- Gardner’s Multiple Intelligences: musical, interpersonal, intrapersonal, logical-mathematical, linguistic, naturalistic, visual-spatial, bodily/kinesthetic
- Asks unusually deep questions, High level thinking
- Intuitive or spiritual, “indigo kids”
- Unusually observant in strength areas, learns very quickly in strength areas
- Can communicate in a very mature way (sometimes being incredibly immature at other times)
- Enjoys intellectual challenge
- Advanced sense of humor
- Remembers a lot of details easily
- Crave learning and intellectual stimulation
What are the common challenges facing 2e learners
Here’a a list of common problems these leaners face. It is by no means a comprehensive list, but should adequately shed some light on the issue.
- They fall through the cracks, don’t get their needs met, waste years of their adult lives “finding themselves”
- People who don’t understand 2E learners often use ignorant statements like this: “He’s just being lazy”, “She’s not trying her best”, “He doesn’t care enough about school”, “What a shame, she’s got so much potential”.
- Compensatory strategies that these kids use can mask the gifts or the legitimate learning differences/disabilities (“masking” can even lead to NOT being diagnosed)
- Discrepancies between strengths and challenge areas can negatively affect how these kids are perceived
- Low grades can mask true ability
- Schools don’t keep up with the research on 2e and don’t train teachers adequately to serve them
- These kids are often bored, they learn fast and when a school doesn’t accelerate curriculum, these kids disengage
- They can be sick of things that feel like pointless busywork and refuse to do homework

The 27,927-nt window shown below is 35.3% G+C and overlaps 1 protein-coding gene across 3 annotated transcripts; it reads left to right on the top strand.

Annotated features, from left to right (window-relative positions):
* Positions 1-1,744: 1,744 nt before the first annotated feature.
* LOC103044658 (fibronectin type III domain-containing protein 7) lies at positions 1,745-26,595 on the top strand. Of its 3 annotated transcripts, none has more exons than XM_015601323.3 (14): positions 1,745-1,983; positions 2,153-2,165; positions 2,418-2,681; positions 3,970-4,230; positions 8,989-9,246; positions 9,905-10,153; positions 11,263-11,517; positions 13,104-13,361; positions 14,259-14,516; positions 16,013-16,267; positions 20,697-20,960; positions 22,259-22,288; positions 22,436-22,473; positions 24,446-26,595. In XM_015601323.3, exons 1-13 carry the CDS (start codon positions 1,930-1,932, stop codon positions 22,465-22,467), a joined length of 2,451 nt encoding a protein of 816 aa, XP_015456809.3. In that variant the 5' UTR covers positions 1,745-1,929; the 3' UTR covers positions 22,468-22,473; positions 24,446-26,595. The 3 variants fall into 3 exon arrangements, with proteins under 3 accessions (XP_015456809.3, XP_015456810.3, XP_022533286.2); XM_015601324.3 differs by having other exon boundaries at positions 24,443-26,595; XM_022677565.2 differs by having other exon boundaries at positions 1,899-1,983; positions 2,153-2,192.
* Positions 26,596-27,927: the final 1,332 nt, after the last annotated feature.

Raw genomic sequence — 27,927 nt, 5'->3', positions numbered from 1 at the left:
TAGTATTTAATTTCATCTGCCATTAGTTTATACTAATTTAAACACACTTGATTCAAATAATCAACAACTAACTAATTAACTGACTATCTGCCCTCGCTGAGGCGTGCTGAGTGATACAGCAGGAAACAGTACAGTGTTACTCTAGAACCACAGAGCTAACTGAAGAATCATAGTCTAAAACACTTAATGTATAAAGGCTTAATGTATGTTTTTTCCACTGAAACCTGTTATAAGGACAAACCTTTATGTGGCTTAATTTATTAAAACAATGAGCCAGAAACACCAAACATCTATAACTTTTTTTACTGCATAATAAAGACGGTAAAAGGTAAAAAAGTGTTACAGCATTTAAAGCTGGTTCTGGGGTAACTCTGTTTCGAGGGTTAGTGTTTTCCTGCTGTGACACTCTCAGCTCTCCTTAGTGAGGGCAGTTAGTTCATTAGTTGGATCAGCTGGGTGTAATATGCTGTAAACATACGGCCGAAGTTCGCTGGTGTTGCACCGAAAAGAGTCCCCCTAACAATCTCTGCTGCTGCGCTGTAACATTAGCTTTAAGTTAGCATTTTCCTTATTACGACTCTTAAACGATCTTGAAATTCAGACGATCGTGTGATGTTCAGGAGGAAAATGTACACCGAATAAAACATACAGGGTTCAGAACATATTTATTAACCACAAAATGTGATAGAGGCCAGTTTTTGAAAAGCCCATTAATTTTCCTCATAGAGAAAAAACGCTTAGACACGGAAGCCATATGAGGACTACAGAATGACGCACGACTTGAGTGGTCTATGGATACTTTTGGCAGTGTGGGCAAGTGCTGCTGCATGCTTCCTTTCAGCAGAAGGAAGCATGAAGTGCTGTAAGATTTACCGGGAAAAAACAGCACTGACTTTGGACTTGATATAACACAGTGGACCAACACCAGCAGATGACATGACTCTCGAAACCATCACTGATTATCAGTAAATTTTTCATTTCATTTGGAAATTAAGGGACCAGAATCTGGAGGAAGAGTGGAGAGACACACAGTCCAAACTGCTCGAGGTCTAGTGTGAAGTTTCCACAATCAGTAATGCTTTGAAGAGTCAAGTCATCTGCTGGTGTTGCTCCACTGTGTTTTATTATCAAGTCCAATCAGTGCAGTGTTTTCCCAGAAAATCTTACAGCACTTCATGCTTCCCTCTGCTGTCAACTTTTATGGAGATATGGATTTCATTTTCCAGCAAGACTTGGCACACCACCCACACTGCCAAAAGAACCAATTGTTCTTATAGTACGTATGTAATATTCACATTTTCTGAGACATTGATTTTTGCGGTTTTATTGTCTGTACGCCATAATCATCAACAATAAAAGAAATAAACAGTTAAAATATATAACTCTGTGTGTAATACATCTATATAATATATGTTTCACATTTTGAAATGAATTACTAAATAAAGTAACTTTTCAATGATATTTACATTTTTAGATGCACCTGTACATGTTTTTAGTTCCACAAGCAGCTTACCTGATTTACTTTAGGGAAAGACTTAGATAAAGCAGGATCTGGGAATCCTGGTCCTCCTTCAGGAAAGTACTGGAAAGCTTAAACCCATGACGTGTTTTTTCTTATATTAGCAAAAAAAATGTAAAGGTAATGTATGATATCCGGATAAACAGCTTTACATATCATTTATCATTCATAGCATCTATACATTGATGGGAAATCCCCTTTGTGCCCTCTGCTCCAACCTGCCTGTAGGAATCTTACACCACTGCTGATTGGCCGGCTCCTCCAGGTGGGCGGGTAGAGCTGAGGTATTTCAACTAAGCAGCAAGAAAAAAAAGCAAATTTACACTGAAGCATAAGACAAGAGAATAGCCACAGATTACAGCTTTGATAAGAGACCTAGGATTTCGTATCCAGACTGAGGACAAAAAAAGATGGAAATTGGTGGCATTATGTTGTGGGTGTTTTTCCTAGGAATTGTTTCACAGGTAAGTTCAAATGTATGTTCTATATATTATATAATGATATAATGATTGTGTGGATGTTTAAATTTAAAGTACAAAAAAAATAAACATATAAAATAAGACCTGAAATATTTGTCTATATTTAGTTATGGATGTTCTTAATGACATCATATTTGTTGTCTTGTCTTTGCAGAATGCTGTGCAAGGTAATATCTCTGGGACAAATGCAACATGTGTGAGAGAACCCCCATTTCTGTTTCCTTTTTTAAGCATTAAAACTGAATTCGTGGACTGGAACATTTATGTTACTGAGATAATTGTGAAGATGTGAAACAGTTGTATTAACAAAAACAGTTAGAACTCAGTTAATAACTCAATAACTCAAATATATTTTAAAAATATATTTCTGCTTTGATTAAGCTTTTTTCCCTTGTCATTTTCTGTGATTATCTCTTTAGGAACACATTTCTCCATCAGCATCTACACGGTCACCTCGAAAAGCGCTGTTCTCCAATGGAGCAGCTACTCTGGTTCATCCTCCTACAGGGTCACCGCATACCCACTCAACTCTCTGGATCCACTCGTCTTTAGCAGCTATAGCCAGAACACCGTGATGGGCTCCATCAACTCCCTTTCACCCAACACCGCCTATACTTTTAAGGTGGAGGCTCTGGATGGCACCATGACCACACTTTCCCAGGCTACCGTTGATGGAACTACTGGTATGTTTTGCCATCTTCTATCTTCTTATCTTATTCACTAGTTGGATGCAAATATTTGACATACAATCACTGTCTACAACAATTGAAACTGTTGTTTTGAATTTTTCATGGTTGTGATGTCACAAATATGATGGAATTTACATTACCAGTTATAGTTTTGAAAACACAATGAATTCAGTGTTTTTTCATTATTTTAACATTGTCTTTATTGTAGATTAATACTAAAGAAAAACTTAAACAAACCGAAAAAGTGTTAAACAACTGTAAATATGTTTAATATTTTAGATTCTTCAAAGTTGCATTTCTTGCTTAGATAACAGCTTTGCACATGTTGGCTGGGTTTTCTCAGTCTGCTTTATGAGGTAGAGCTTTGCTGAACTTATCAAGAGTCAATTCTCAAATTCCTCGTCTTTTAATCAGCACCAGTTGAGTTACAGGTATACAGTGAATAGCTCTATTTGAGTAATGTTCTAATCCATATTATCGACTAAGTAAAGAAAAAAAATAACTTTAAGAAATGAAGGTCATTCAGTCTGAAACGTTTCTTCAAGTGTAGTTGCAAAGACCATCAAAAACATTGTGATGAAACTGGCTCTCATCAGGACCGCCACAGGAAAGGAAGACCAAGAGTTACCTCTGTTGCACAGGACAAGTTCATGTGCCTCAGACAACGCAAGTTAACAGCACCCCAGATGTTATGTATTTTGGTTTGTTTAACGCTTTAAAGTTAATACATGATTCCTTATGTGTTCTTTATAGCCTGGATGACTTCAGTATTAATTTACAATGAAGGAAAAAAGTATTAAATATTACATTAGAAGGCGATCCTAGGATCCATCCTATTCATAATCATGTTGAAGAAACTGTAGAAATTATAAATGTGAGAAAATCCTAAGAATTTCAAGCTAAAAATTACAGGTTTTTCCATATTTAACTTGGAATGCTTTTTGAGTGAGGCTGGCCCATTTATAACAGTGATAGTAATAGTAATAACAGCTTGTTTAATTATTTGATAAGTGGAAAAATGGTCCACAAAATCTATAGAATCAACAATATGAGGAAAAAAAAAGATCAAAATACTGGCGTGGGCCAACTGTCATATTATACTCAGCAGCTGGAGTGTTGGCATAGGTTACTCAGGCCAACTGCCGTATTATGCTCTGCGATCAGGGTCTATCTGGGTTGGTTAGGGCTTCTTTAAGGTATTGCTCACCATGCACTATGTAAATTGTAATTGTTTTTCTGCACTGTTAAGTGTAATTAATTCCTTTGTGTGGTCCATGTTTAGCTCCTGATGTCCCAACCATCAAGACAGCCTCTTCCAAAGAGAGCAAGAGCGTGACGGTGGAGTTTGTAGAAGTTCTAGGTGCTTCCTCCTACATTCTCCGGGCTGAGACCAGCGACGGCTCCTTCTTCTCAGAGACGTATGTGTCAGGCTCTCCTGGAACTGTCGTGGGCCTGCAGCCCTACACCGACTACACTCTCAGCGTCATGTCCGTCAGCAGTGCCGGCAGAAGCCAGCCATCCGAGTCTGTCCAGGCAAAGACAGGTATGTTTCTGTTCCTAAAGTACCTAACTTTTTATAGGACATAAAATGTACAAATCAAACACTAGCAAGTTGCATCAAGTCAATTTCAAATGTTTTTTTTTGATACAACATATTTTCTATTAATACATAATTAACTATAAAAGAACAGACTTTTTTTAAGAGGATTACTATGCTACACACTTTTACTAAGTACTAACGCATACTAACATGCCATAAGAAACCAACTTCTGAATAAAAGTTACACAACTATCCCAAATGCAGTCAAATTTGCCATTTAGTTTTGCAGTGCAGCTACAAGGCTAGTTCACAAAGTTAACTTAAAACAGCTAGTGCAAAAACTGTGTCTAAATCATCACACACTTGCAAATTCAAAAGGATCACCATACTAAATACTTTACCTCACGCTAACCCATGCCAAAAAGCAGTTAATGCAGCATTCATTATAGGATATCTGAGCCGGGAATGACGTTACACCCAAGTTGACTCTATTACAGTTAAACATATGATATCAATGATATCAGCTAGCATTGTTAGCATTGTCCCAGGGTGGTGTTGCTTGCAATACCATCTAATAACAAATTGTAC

- They often thrive with different aged peers but are kept with same-age peers because of “grade level”
- Can’t take advanced class because they are “underachieving”, causing more boredom and resistance
- Pull out programs may not be adequate
- Pullouts may make them feel different since they are being pulled out of class (middle schoolers hate to look different)
- Sometimes kids in pullout programs still have to make up “missed” work
- Sometimes there are no accommodations whatsoever, often when there has been no identification or while they are going through an RTI process that drags out
- Never tested at all
- Overexcitabilities, sensory, emotional (see Dabrowski)
- Have to “do what everyone else does” even though it isn’t working for them
- Deficits can shadow gifts: often, there is a lot of emphasis on how they are NOT performing, they can’t shine,
- Diagnosis – as you can imagine, these kids can be difficult to diagnose. When kids take tests, many factors can influence the results in both directions, including processing, compensation, intuition. Under-diagnosis, over-diagnosis, misdiagnosis, no diagnosis
- They can learn to resent school and learning particularly after middle school begins.
- May not “look” gifted
- Standardized test problems
- The can internalize shame and feel bad about themselves
- They don’t know the value of their strengths
- They don’t develop gifts/talents/strengths
- They don’t feel capable
- Don’t know how to advocate for themselves, how to articulate what they need
How to support and empower 2e learners
- Use education (and life experiences) to build upon their strengths, gifts, talents, interests, passions
- Don’t put too much emphasis working on weaknesses. There’s a time and a place to do this, but it should be done mindfully.
- Create project based lessons based on interests, that give students ownership and choice in their learning
- Use experiential learning experiences
- Use authentic forms of assessment
- Get rid of assessments that do not measure what we are looking for
- Get rid of pointless busywork
- Rethink homework altogether and only give homework when there is a real purpose
- Understand what the research says about the value of homework (hint: it’s not nearly as valuable as you might think and interferes with much needed family, social and play time)
- Alternate product possibilities based on student choice, don’t just do tests and papers for assessment
- Provide alternate options for how kids process knowledge
- Support social and emotional needs
- Coach EF skills, like how to chunk studying, how to use a planner, organize, etc..
- Teach HOW to learn, not just what to learn
- Build independence
- Differentiate: Scaffold the curriculum. Accelerate curriculum to keep pace with learning. Compress curriculum,
- Teach self care
- Catch em’ being good, celebrate even small successes